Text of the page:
This is in direct conflict with decisions from the Fifth Circuit, among others, where district courts have held that a Jones Act seaman’s recovery for unseaworthiness under general maritime law does not include punitive damages. Arguments noted that the Jones Act (1920) supplemented whatever remedies were already available under general maritime law, while one judge wondered why unseaworthiness claims had evolved so much since the Jones Act if Congress had intended for the courts to step back.
Another judge focused on differences between the Jones Act and unseaworthiness claims.
Arguments were put forward that this was akin to asking the Court to “put on our common law hat and decide that punitive damages are a good thing” even though there was no pre-Jones Act case allowing punitive damages.
The differences were pointed out between maintenance and- cure claims, where punitive damages are awardable, and unseaworthiness claims.
The impact of the Supreme Court’s decision was one of the many sources of conflict in briefing and at oral argument, with counsel for the respondent arguing that punitive damages have value as a deterrent to ship-owners and have been awarded in the Ninth and Eleventh Circuits with no ill effects to the shipping industry, while many amicus briefs suggested that allowing punitive damages in an unseaworthiness claim would harm the maritime industry and national economy.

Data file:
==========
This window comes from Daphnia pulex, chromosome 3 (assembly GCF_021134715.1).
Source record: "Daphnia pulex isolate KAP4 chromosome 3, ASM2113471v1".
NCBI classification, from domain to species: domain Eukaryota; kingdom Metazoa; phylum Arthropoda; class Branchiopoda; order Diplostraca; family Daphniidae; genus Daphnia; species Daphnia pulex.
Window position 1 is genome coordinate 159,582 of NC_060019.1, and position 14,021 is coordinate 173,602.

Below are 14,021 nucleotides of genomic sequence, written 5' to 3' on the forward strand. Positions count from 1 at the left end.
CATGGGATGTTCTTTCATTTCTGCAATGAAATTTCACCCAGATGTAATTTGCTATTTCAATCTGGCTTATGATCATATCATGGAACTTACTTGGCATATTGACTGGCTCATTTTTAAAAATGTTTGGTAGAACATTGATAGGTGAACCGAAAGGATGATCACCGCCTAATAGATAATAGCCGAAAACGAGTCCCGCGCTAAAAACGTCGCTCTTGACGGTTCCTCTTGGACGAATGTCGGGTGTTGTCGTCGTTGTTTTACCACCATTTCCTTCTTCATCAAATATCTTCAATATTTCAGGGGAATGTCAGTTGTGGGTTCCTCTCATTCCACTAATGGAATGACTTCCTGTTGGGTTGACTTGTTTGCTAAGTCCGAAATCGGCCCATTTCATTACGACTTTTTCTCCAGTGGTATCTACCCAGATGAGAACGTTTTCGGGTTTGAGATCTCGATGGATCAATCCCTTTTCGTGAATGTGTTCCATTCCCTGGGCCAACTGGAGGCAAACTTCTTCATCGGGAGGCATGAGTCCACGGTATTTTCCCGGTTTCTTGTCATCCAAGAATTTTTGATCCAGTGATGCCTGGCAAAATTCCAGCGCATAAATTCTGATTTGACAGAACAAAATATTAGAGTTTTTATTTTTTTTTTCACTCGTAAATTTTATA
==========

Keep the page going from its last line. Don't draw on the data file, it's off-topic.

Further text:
Ultimately, the Court must decide if it should defer to Congress regarding seamen’s personal injuries or if it should exercise its general maritime law functions, including adherence to the longstanding principle of special solicitude for the welfare of sailors.
STOP PRESS: At the time of publication the US Supreme Court had just released its long awaited decision disallowing Punitive damages, reversing the Ninth Circuit in a 6-3 vote – we will provide further commentary in our next edition.
Engineering firm Additional Assured under WELCAR Construction Wording
A Texas Court of Appeal has upheld a District Court finding that an engineering company that worked on the construction and design of the Big Foot offshore platform, qualified as an “other assured” under the construction insurance policy, and therefore was immune from subrogation claims asserted by the Underwriters of the Offshore Construction Project Policy issued to the principal assured.
The engineering firm had provided engineering services for the Big Foot tension-leg platform in the US Gulf of Mexico, including the design and installation of the tendons.
The tendons that had been installed failed, which resulted in a significant loss paid under the construction policy which underwriters sought to recover this from the engineering firm by way of subrogation. The engineering firm argued they were an “other assured” under the policy with the benefit of a waiver of subrogation.
“Other assured” was defined as… any other company, firm, person, or party… with whom the principal assured had entered into written contract(s) with in connection with the project.
The Appeal Court agreed with the District Court that it was uncontested that the engineering firm had contracted with the project owners to provide engineering services, making them an “other assured” under the policy and therefore was the beneficiary of the waiver of subrogation clause.